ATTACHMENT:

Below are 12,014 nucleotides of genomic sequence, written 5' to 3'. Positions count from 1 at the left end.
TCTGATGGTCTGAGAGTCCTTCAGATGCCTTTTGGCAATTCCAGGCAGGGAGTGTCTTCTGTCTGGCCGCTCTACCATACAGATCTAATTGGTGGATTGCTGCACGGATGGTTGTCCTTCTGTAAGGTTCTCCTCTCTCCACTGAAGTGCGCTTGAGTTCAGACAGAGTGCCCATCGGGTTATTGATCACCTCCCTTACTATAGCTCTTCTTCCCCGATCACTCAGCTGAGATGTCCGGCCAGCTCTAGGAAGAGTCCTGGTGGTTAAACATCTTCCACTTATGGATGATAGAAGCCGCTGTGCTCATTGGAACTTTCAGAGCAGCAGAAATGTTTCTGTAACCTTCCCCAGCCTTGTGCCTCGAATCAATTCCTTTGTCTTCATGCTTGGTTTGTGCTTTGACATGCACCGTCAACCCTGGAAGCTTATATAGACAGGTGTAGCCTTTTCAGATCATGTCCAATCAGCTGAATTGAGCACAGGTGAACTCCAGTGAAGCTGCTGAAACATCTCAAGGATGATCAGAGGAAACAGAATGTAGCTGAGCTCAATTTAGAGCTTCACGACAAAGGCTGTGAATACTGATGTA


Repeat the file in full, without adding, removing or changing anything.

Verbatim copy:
Below are 12,014 nucleotides of genomic sequence, written 5' to 3'. Positions count from 1 at the left end.
TCTGATGGTCTGAGAGTCCTTCAGATGCCTTTTGGCAATTCCAGGCAGGGAGTGTCTTCTGTCTGGCCGCTCTACCATACAGATCTAATTGGTGGATTGCTGCACGGATGGTTGTCCTTCTGTAAGGTTCTCCTCTCTCCACTGAAGTGCGCTTGAGTTCAGACAGAGTGCCCATCGGGTTATTGATCACCTCCCTTACTATAGCTCTTCTTCCCCGATCACTCAGCTGAGATGTCCGGCCAGCTCTAGGAAGAGTCCTGGTGGTTAAACATCTTCCACTTATGGATGATAGAAGCCGCTGTGCTCATTGGAACTTTCAGAGCAGCAGAAATGTTTCTGTAACCTTCCCCAGCCTTGTGCCTCGAATCAATTCCTTTGTCTTCATGCTTGGTTTGTGCTTTGACATGCACCGTCAACCCTGGAAGCTTATATAGACAGGTGTAGCCTTTTCAGATCATGTCCAATCAGCTGAATTGAGCACAGGTGAACTCCAGTGAAGCTGCTGAAACATCTCAAGGATGATCAGAGGAAACAGAATGTAGCTGAGCTCAATTTAGAGCTTCACGACAAAGGCTGTGAATACTGATGTA